Granary Building

Status: SAVED!

Year Listed: 2008

Location: Bellingham, Whatcom County

The Granary Building stands as a key part of Whatcom County’s early chicken and egg cooperative movement.  In the fall of 1915, a group of farmers formed an association that ultimately led to the organization of the Washington Cooperative Egg and Poultry Association.  By 1920, Whatcom County’s chicken population exceeded every other county in the West except one in California.  Today, the Granary Building creates a distinct silhouette in downtown Bellingham’s skyline and is architecturally notable as an agricultural building form co-existing within an urban/industrial working waterfront setting.

Through the 1930s and 1940s, the Bellingham waterfront saw major commercial activity and in 1963 one of the world’s largest paper companies, Georgia-Pacific, took over the pulp and tissue mills on the Whatcom Waterway. In its heyday, Georgia-Pacific’s Bellingham operation included the state’s largest ethanol distillery, a research lab and a chlorine plant. At one time, 1,200 local people were employed by Georgia-Pacific, but the industry slowly went into decline, finally closing its doors in the 2000s.

After the closure of the pulp mill, the Port of Bellingham purchased the site and began an extensive environmental cleanup. The City committed to long-term investment and agreed to build new streets and services to the site, dedicating land for public parks, waterfront trails and ecological restoration. The Port and City have partnered to develop a Heritage Trail Concept which includes recommendations on how to showcase historic icons remaining from Georgia-Pacific’s pulp and tissue mill. In 2013, the Port entered into an agreement with Harcourt Bellingham LLC. to develop the Downtown Waterfront area and as of 2019, completed projects include the restoration of the historic Granary Building and Waypoint Park.

The Granary is now a six-storey over basement retail & office building, renovated and modernized after having been abandoned for years. Conversion of the historic grain elevator, which began in 2015, was the first building to be renovated by Harcourt Developments.

Bettinger House

Status: SAVED!

Year Listed: 2008

Location: Snohomish County

William & Ina Bettinger built this Queen Anne-style house in 1917.  As one of the older houses in the downtown core of Edmonds, the structure is identifiable for typical Queen Anne details such as multiple gables, a wraparound porch, fish-scale shingles, and decorative woodwork.  The house is considered eligible for the local register.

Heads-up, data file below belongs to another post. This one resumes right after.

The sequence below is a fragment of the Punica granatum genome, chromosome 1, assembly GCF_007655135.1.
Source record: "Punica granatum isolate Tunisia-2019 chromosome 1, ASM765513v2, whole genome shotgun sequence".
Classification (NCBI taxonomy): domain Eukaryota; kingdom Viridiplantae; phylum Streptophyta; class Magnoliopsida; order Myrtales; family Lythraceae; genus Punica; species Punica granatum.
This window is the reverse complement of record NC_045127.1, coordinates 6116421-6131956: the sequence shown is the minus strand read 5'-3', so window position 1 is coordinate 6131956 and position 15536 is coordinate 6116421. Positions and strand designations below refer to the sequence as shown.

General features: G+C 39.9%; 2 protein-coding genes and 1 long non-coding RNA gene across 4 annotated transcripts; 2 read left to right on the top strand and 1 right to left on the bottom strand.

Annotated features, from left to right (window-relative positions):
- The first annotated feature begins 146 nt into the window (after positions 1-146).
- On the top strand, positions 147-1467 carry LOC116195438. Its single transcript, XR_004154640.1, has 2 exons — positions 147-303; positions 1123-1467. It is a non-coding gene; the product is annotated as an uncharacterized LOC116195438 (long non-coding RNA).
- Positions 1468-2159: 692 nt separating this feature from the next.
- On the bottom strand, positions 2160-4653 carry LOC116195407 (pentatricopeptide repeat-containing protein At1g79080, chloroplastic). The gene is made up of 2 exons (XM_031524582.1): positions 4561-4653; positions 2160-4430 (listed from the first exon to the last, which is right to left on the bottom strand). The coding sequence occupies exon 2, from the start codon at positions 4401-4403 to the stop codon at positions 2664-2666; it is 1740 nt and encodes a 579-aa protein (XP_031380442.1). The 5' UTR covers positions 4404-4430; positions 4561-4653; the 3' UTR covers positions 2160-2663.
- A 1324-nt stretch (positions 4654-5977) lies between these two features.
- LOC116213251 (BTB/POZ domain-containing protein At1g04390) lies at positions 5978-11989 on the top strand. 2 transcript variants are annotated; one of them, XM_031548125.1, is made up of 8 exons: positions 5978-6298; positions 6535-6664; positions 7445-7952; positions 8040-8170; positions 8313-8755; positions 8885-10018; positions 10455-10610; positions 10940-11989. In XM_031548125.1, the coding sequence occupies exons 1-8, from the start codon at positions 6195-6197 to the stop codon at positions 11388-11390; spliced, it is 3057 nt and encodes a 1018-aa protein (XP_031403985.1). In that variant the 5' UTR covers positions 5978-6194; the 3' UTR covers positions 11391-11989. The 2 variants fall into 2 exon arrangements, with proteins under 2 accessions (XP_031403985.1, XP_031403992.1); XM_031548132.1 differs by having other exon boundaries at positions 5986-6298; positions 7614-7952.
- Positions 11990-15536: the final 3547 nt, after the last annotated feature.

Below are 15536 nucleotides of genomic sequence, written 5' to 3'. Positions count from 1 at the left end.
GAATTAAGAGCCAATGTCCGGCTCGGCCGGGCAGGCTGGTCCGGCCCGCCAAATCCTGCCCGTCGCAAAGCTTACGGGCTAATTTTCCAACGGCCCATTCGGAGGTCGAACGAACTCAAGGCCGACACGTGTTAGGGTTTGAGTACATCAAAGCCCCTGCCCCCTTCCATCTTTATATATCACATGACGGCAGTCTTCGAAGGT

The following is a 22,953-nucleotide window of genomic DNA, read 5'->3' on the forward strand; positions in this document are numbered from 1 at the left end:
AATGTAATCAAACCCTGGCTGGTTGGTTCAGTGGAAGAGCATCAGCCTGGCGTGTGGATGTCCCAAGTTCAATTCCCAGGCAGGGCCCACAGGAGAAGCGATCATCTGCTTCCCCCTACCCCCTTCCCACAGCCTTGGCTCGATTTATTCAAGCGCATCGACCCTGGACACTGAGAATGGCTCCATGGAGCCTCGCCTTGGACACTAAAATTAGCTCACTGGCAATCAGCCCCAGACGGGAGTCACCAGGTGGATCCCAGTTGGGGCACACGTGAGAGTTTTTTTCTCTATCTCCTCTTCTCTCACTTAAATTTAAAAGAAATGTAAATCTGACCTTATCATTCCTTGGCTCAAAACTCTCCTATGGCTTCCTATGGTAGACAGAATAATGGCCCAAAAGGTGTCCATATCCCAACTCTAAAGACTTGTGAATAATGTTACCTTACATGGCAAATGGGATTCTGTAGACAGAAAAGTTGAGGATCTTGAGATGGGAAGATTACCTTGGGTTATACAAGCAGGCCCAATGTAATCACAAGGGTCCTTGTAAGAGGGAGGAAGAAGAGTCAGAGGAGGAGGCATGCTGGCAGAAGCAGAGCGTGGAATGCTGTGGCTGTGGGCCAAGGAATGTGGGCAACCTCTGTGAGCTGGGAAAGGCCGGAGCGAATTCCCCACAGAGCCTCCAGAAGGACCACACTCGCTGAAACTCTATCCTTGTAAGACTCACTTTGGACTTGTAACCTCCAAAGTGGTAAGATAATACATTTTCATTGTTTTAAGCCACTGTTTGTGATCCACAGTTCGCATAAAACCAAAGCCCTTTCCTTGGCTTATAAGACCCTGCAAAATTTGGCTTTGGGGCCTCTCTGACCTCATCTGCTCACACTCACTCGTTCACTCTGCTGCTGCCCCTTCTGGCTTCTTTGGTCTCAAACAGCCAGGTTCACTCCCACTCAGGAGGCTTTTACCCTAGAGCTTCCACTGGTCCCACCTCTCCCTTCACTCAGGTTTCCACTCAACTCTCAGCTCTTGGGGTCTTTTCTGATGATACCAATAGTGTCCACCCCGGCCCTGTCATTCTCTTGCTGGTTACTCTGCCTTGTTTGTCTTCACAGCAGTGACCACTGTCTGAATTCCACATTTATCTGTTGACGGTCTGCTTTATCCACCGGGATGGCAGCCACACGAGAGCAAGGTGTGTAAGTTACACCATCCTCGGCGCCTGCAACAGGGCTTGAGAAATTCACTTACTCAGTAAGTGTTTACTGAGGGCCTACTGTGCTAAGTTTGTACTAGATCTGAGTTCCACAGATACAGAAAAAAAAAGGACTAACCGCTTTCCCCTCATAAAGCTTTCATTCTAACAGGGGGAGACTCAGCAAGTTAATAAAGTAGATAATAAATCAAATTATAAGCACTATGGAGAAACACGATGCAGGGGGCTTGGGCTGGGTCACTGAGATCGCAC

Kapus Farmstead

Status: SAVED!

Year Listed: 2008

Location: Clark County

Settled in the 1880s, the Kapus Farm evokes the feeling of an early-twentieth century farmstead, and is unique as one of the few relatively intact complexes of farm buildings remaining in Clark County.  The farm retains the 1888 farmhouse, but most of the structures on site date from circa 1929 when a live-in carpenter was employed to modernize the farm.  During this time, he remodeled the farmhouse and constructed a water tower, garage, and outhouse, all of which remain at the site.  The water tower is especially unique being a four-story, wood-frame structure with a gabled roof still housing the original 2,500-gallon wooden water tank

Washington Hall

Status: SAVED!

Year Listed: 2008

Location: King County

Built in 1908 by the Danish Brotherhood, Washington Hall first served as a settlement house and a fraternal hall, connecting Danish immigrants with tools for starting anew in America and keeping them linked to their social and artistic heritage.  From the 1910s, the hall also hosted other populations in Seattle’s Central District, including African American, Jewish, Filipino, Japanese, Croatian, Korean, and Ethiopian.  Since 1973, it has served as the headquarters for the Sons of Haiti, an African-American Masonic lodge.  Over the years, entertainers and artists such as Duke Ellington, Billie Holliday, and Jimi Hendrix have appeared at Washington Hall.  The building also has architectural significance as the only known fraternal hall designed by prolific Seattle architect Victor Voorhees.

Historical Commercial Fishing Net Sheds

Status: SAVED!

Year Listed: 2008

Location: Pierce County

Next to the fishing vessels themselves, net sheds represent the most important architectural by-product of the commercial fishing industry for Gig Harbor.  Croatian immigrants began to settle in the area around 1900, establishing Millville, one of the harbor’s first towns, along the western shore.  With commercial fishing as the predominant industry, easy access to land for loading and unloading gear was essential.  Modest docks built on wood piles developed along the waterfront with, in many cases, the family home constructed behind these net sheds.  In addition to workplaces, these simple wood piers and covered structures served as gathering places for skippers, crews and their families.

Murray Morgan Bridge

Status: SAVED!

Year Listed: 2008

Location: Pierce County